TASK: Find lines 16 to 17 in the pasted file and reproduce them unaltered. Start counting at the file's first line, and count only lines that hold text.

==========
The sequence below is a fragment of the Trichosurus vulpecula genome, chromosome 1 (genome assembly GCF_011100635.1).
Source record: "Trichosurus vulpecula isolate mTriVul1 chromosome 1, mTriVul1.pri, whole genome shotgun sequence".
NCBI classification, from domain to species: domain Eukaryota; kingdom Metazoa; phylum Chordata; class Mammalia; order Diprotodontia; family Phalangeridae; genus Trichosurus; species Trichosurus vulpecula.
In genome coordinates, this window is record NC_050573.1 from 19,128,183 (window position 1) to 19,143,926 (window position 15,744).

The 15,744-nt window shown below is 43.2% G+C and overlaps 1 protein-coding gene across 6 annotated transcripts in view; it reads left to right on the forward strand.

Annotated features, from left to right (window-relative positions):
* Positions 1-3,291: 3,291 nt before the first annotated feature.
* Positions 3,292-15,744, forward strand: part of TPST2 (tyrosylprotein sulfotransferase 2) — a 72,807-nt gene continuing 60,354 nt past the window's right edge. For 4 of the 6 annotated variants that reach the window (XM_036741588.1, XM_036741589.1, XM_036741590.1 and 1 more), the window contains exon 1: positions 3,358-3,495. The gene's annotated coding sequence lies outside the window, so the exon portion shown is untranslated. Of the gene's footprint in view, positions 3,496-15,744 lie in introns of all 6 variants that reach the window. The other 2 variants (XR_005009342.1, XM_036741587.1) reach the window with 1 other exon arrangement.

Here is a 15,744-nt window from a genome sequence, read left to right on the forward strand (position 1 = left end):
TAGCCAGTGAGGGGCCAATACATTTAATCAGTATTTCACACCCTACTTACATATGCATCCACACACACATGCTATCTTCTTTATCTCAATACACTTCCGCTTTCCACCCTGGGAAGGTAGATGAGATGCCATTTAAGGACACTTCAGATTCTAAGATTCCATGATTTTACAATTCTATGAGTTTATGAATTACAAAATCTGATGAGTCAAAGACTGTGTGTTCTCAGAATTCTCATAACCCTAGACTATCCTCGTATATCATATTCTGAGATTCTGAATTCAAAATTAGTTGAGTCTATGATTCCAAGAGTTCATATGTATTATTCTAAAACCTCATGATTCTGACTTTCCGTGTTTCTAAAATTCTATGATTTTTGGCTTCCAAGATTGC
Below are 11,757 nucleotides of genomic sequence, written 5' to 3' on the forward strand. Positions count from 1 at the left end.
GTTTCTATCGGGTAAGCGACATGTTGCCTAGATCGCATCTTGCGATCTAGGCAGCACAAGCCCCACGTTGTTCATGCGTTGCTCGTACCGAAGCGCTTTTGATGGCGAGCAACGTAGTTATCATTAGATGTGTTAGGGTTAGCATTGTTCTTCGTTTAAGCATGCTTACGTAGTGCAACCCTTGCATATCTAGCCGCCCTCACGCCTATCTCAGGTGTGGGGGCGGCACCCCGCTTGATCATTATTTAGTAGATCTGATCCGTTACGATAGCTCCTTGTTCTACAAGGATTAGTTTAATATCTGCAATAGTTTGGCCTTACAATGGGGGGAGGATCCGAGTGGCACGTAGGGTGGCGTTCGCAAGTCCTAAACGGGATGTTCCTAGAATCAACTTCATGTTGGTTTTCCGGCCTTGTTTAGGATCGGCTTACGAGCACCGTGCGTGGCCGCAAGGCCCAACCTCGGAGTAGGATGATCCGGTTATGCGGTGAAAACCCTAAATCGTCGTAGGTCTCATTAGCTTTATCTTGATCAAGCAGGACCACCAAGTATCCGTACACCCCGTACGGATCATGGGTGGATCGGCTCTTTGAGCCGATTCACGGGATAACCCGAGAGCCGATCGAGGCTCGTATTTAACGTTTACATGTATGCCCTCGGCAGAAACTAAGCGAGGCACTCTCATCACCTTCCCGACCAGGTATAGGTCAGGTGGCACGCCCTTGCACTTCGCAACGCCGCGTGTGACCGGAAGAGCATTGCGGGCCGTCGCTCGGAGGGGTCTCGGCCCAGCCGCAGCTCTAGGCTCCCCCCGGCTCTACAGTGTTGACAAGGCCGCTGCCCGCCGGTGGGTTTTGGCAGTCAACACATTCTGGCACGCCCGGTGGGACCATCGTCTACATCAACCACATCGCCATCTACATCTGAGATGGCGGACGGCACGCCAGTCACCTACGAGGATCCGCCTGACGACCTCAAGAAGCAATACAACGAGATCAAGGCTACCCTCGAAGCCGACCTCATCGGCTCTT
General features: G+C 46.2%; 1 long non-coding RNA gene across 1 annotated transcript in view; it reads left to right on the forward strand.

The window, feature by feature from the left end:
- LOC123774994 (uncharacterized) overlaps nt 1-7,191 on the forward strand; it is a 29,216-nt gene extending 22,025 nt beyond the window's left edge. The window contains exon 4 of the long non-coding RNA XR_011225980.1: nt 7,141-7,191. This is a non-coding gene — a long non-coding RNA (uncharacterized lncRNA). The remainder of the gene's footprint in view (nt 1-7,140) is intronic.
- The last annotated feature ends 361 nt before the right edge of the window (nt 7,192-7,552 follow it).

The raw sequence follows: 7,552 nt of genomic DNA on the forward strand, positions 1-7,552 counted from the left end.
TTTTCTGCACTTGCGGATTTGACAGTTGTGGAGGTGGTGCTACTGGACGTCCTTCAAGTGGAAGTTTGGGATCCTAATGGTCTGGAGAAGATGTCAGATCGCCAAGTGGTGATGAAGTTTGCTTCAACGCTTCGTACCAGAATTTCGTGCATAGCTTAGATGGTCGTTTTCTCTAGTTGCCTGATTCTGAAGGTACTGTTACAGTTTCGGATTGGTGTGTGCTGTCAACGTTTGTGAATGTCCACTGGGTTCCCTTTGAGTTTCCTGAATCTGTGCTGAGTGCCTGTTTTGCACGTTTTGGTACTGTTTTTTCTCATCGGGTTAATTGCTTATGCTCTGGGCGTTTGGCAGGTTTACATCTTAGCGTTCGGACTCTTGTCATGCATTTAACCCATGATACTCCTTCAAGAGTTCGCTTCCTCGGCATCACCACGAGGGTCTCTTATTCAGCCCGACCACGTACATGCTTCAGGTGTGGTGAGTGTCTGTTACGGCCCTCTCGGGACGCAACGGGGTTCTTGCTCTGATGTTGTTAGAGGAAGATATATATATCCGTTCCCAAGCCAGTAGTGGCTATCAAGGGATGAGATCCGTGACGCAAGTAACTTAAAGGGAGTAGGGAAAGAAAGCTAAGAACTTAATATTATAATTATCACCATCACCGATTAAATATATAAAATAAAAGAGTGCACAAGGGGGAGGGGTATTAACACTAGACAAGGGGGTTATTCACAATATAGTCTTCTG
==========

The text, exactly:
- The last annotated feature ends 361 nt before the right edge of the window (nt 7,192-7,552 follow it).

The raw sequence follows: 7,552 nt of genomic DNA on the forward strand, positions 1-7,552 counted from the left end.